The big and final one is caused by the recent pandemic. Now… You can hire anyone in the world. So middle management layers will be under attack from every single angle. Why build a middle layer when you can have a full organization do an entire task without the overhead AND the ability to fire them and switch within milliseconds. We don’t have a great single source for the Digital Economy, instead we would read up on the following: Virtual Reality, Augmented Reality, Bitcoin and Other Crypto Currencies.
Robotics Removes Many Manual Tasks: This won’t really take off in the next few years as timelines are always aggressive. That said, things like building homes and other manual tasks will be done by robots in the future while drones will also help deliver items (think amazon delivery by robots).
While this doesn’t appear to be relevant, it is. Back 50 years ago being strong and fast was an extremely important attribute (as it related to being a male). Even now, you don’t need to be strong or fast to be successful, you need to have high amounts of processing power/speed. If you want to be rich in the 2020s/2030s having high processing power and intelligence is significantly more valuable than being a body builder (yes we still recommend you stay in shape, but the point should be clear, intelligence is more valuable going forward).
Therefore? You want to put yourself in a position where you’re telling the robots what to do. The last thing you want to do is compete directly with the robots, since you’ll lose. Robots work 24/7/365 don’t get tired and do not complain at all. This is not a fair competition for you. Instead, you want to be the person on the other side of the screen, telling/training/helping the robot make sure it is operating correctly.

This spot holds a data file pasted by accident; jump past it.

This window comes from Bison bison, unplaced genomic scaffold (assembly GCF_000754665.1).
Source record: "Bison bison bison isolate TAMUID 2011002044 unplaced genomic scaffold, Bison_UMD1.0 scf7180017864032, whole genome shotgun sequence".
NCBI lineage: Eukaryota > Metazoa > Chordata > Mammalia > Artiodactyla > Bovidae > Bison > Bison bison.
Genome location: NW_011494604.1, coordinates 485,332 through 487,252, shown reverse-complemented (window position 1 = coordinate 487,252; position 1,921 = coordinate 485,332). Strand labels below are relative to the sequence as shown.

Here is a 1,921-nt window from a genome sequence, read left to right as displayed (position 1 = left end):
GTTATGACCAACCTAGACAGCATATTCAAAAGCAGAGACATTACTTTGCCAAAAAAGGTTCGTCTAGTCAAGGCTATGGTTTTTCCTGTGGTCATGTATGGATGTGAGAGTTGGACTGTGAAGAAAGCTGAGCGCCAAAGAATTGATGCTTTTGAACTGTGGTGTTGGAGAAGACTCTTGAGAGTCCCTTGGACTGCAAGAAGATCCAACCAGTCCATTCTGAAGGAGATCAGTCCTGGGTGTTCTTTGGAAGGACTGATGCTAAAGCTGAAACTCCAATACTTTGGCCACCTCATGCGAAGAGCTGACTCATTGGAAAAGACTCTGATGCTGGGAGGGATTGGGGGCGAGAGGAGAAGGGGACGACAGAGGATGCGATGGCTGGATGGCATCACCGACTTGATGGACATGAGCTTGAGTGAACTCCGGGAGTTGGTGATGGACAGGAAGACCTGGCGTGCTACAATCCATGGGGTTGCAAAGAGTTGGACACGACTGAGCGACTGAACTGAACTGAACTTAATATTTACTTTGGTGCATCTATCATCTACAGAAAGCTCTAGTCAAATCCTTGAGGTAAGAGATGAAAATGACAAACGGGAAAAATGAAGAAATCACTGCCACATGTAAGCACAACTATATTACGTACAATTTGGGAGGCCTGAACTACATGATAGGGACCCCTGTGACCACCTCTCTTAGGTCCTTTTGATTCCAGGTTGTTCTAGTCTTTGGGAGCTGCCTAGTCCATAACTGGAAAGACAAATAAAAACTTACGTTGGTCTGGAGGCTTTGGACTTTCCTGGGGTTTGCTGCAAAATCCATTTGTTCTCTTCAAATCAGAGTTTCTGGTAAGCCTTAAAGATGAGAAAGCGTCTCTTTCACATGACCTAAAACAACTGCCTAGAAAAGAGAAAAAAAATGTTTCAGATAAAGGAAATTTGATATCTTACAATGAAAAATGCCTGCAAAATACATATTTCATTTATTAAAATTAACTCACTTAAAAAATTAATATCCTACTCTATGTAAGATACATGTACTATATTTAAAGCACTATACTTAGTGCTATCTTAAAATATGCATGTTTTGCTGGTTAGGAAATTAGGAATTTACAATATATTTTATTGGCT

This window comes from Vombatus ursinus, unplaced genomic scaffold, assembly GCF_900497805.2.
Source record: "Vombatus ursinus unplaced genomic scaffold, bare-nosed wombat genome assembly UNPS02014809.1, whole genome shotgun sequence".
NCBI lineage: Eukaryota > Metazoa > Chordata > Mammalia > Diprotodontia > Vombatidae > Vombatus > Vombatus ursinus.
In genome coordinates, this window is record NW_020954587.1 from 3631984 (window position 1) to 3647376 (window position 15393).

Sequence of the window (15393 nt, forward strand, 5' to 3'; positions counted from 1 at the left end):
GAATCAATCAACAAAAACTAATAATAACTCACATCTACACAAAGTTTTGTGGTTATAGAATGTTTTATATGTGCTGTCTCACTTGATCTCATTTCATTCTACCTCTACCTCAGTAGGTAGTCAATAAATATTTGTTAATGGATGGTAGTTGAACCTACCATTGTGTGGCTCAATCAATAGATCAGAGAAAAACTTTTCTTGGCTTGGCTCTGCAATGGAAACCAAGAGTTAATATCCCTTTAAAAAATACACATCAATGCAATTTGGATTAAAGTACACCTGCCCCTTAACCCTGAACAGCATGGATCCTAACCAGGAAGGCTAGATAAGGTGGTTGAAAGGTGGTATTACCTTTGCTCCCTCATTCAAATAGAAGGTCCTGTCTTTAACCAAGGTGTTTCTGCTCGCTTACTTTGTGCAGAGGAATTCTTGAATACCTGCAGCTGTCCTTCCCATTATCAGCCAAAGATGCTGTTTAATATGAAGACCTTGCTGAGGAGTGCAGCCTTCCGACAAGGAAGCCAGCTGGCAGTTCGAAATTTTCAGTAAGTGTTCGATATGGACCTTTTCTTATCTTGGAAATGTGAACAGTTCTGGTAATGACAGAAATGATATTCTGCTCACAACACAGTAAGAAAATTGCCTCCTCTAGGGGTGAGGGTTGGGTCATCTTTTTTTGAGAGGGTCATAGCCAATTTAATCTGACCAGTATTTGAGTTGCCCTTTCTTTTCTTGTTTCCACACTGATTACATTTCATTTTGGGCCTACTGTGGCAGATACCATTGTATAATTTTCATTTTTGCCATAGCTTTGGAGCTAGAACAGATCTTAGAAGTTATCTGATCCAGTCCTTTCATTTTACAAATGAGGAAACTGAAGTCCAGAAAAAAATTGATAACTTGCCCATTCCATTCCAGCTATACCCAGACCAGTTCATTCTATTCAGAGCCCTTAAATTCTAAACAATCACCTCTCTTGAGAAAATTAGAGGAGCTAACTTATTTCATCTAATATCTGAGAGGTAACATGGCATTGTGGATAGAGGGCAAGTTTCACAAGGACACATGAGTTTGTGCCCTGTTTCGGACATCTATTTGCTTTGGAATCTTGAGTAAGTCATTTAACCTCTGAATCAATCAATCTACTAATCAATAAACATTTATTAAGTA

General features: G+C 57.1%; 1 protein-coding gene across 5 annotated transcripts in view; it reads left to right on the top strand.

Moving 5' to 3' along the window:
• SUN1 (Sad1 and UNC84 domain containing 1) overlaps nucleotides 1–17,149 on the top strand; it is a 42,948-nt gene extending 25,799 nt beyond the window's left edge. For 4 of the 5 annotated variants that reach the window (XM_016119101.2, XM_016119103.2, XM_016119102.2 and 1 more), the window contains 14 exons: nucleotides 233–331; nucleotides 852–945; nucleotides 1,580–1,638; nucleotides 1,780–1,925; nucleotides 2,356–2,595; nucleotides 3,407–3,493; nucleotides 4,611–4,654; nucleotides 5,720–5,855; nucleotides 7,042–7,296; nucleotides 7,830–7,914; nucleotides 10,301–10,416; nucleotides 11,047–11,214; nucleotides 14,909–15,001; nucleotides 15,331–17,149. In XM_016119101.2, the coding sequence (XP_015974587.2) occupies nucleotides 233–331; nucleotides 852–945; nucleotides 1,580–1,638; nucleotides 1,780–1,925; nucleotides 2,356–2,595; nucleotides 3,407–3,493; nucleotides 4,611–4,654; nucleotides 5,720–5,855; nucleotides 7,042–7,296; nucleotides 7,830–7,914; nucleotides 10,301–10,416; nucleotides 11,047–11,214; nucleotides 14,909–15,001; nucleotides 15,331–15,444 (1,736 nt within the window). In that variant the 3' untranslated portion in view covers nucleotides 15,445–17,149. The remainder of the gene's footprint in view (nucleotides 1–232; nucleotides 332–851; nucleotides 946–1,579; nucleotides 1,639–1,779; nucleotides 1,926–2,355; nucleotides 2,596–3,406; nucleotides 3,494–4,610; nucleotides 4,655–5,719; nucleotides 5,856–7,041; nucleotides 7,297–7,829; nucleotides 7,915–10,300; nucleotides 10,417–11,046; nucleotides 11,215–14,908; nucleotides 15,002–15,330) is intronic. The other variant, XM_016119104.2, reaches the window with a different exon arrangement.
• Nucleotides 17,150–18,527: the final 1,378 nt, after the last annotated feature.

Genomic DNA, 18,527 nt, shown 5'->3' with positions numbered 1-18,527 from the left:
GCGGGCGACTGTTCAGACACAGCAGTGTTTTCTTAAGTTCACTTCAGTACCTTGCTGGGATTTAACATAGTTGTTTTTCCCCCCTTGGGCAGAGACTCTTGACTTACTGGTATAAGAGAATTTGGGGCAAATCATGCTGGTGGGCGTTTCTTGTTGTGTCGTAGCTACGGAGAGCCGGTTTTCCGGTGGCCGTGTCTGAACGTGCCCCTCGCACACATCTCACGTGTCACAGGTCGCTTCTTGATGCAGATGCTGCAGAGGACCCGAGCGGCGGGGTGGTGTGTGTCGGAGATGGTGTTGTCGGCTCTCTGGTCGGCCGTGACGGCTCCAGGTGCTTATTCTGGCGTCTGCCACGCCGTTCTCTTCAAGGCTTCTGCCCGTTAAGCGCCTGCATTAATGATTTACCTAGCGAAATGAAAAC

Assets Become More Valuable: This is more theoretical. While we have high confidence in the prior paragraphs, if there is a transition to robotics assets should do extremely well. Imagine making billions of bottles of coca-cola with zero operating costs! Sure it won’t be zero (CAPEX spend needs to be there for the robots) but when all variable overhead (humans) goes away, this improves results. Besides, a human is 1,000x more likely to steal from you compared to a trained and monitored robot trapped inside a facility.
What does this mean for you? It means this is the right time to focus on asset accumulation. It doesn’t matter what it is (we already gave our big three tech/healthcare/crypto). All that matters if you focus on being an “accumulator” of assets for the next few years. Ownership in anything that uses robotics/high tech should do well as it reduces costs dramatically.